Lots of these points contradict the Gap theory too, specifically this one: God saw everything he had made and it was very good after the creation period; geology says that most of these things did not even survive to that point, and the groaning world which did survive until man's appearance was certainly far from perfection. The Gap theory does not resolve the problem of evolution, pushing the five-billion year history of evolution back into a pre-Genesis world. This implies that God used evolutionary methods in the pre-world, and then changed to direct creative activity in the six days of "re-creation".

    If a world-wide cataclysm is admitted which embraces the whole geologic column, then there is not room for the worldwide cataclysm of the great Flood, which does the same thing. Orthodox geologists of course reject an such cataclysm at all so that it is fruitless to try to accommodate the standard system of geologic ages in either considerable detail, that the Flood was a world-destroying cataclysm whereas it is completely silent with respect to a possible pre-Adamic cataclysm.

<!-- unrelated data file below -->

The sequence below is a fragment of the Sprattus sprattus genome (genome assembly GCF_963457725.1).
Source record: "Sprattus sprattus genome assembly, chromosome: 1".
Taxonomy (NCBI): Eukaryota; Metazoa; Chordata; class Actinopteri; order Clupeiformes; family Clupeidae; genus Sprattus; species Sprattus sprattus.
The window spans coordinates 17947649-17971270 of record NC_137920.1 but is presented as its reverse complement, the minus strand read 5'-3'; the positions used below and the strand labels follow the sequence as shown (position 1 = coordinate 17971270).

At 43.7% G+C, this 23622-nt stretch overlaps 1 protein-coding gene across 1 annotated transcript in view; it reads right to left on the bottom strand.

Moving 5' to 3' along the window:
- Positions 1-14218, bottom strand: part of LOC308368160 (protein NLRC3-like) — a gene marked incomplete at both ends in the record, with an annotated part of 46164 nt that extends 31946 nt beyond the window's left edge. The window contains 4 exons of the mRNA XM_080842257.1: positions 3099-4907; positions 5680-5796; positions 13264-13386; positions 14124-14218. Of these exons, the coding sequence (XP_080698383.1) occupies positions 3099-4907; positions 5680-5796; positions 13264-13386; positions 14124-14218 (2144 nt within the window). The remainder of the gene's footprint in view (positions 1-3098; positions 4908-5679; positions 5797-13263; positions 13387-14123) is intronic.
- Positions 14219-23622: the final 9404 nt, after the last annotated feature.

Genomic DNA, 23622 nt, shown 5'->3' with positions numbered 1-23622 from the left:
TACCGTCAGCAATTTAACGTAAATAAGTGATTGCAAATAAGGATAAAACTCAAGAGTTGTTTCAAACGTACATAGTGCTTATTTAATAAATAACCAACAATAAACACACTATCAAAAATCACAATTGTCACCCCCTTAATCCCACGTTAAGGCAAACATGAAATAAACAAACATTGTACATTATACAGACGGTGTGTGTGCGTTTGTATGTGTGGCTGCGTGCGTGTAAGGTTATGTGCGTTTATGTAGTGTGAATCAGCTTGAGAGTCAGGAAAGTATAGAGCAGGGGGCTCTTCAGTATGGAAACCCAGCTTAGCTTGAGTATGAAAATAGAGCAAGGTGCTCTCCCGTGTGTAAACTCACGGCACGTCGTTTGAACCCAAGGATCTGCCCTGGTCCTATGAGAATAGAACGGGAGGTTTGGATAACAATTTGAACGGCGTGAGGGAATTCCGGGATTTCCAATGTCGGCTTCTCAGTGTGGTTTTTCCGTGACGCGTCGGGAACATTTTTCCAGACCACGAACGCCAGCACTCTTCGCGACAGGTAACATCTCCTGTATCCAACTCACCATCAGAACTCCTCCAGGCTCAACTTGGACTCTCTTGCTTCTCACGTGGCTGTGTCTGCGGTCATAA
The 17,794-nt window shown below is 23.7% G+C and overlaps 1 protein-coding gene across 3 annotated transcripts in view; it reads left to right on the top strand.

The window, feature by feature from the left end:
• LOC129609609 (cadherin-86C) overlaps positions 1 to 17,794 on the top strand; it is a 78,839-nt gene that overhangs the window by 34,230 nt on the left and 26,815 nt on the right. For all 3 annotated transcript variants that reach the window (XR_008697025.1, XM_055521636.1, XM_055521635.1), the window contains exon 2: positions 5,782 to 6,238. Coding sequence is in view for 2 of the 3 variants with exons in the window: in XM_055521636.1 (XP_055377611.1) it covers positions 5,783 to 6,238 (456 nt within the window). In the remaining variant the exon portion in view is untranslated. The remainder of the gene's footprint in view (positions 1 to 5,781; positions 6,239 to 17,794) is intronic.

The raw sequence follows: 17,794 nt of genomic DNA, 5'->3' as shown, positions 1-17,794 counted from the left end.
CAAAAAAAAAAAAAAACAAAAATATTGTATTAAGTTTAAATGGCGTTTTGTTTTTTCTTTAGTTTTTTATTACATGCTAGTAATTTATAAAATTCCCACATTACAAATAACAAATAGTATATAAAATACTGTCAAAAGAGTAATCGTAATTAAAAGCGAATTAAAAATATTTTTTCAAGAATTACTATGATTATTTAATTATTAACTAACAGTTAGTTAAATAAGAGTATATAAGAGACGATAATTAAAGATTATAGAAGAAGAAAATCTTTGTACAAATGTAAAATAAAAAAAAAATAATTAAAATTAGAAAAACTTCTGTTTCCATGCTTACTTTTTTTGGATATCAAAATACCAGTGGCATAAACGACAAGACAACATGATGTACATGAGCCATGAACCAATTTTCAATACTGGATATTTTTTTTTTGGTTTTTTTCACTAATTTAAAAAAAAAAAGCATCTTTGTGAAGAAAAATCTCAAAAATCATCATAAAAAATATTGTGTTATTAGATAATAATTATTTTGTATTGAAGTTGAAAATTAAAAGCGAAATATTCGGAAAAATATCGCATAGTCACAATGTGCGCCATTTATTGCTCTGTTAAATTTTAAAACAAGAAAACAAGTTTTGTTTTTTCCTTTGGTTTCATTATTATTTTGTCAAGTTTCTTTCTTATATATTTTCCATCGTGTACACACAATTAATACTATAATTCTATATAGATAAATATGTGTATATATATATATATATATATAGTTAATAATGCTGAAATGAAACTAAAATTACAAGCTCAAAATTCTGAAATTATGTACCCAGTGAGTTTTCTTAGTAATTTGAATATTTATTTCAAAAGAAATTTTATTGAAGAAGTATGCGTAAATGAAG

The gap theory requires the existence of pre-Adamite men, to explain the fossils of men and various "hominid" forms that have been found in the geologic, column. The Bible teaches that Adam was the "first" man (1 Cor 15:47) These fossil men are believed to have used tools and fire, buried their dead, and shown many other human characteristics, so it is alltogether arbitrary to assume they had either souls nor the hope of salvation. Most of the scientific/scriptural differences that are noted with the Day Age theory are also applicable with the Gap theory.

  20. RufusAtticus

    RufusAtticus PopGen Grad Student

    "Four corners" wasn't always a metaphor. We only use it as one today because we know that the world isn't a table. However, people haven't always known this.

    You hold no interpretations of texts with require four courners to be talken literally. Likewise, most Christians today do not hold any interpretations of texts which require evolution to be denied.